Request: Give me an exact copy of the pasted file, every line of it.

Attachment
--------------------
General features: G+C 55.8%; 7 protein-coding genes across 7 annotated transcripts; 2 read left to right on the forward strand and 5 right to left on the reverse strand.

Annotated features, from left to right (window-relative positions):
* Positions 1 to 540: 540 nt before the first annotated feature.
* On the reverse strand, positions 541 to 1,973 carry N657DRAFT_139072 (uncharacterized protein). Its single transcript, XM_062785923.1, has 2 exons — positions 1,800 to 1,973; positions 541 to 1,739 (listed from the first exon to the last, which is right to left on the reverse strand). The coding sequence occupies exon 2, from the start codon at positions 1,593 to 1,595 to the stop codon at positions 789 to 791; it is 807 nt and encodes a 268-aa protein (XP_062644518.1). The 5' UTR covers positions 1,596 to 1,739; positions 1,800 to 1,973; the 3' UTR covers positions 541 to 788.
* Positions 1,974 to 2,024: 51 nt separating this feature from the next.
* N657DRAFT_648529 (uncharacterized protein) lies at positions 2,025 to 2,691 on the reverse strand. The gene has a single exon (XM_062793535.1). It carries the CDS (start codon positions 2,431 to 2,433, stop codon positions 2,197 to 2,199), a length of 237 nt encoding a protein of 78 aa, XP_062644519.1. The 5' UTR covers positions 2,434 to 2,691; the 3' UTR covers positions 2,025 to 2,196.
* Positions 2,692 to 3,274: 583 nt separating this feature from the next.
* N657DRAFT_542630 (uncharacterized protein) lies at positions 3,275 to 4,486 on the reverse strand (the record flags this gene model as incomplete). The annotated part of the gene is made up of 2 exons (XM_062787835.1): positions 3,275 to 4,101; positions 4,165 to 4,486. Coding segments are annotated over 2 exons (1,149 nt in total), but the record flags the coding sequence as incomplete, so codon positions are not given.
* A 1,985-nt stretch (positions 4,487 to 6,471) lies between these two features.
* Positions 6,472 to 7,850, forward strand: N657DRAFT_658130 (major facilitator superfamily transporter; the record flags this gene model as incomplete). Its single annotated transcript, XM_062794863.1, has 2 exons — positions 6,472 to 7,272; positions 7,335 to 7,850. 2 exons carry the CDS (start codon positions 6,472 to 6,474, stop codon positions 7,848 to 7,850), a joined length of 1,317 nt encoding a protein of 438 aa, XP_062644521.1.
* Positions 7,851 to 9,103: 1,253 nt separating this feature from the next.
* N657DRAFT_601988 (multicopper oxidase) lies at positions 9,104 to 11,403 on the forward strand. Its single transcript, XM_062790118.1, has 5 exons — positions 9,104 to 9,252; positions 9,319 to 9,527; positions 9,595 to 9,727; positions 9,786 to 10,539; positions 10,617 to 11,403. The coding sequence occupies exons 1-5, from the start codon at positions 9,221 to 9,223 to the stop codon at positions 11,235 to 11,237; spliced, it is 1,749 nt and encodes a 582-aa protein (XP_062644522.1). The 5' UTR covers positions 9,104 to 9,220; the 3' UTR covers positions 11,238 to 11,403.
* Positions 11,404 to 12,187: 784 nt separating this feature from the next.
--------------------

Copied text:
General features: G+C 55.8%; 7 protein-coding genes across 7 annotated transcripts; 2 read left to right on the forward strand and 5 right to left on the reverse strand.

Annotated features, from left to right (window-relative positions):
* Positions 1 to 540: 540 nt before the first annotated feature.
* On the reverse strand, positions 541 to 1,973 carry N657DRAFT_139072 (uncharacterized protein). Its single transcript, XM_062785923.1, has 2 exons — positions 1,800 to 1,973; positions 541 to 1,739 (listed from the first exon to the last, which is right to left on the reverse strand). The coding sequence occupies exon 2, from the start codon at positions 1,593 to 1,595 to the stop codon at positions 789 to 791; it is 807 nt and encodes a 268-aa protein (XP_062644518.1). The 5' UTR covers positions 1,596 to 1,739; positions 1,800 to 1,973; the 3' UTR covers positions 541 to 788.
* Positions 1,974 to 2,024: 51 nt separating this feature from the next.
* N657DRAFT_648529 (uncharacterized protein) lies at positions 2,025 to 2,691 on the reverse strand. The gene has a single exon (XM_062793535.1). It carries the CDS (start codon positions 2,431 to 2,433, stop codon positions 2,197 to 2,199), a length of 237 nt encoding a protein of 78 aa, XP_062644519.1. The 5' UTR covers positions 2,434 to 2,691; the 3' UTR covers positions 2,025 to 2,196.
* Positions 2,692 to 3,274: 583 nt separating this feature from the next.
* N657DRAFT_542630 (uncharacterized protein) lies at positions 3,275 to 4,486 on the reverse strand (the record flags this gene model as incomplete). The annotated part of the gene is made up of 2 exons (XM_062787835.1): positions 3,275 to 4,101; positions 4,165 to 4,486. Coding segments are annotated over 2 exons (1,149 nt in total), but the record flags the coding sequence as incomplete, so codon positions are not given.
* A 1,985-nt stretch (positions 4,487 to 6,471) lies between these two features.
* Positions 6,472 to 7,850, forward strand: N657DRAFT_658130 (major facilitator superfamily transporter; the record flags this gene model as incomplete). Its single annotated transcript, XM_062794863.1, has 2 exons — positions 6,472 to 7,272; positions 7,335 to 7,850. 2 exons carry the CDS (start codon positions 6,472 to 6,474, stop codon positions 7,848 to 7,850), a joined length of 1,317 nt encoding a protein of 438 aa, XP_062644521.1.
* Positions 7,851 to 9,103: 1,253 nt separating this feature from the next.
* N657DRAFT_601988 (multicopper oxidase) lies at positions 9,104 to 11,403 on the forward strand. Its single transcript, XM_062790118.1, has 5 exons — positions 9,104 to 9,252; positions 9,319 to 9,527; positions 9,595 to 9,727; positions 9,786 to 10,539; positions 10,617 to 11,403. The coding sequence occupies exons 1-5, from the start codon at positions 9,221 to 9,223 to the stop codon at positions 11,235 to 11,237; spliced, it is 1,749 nt and encodes a 582-aa protein (XP_062644522.1). The 5' UTR covers positions 9,104 to 9,220; the 3' UTR covers positions 11,238 to 11,403.
* Positions 11,404 to 12,187: 784 nt separating this feature from the next.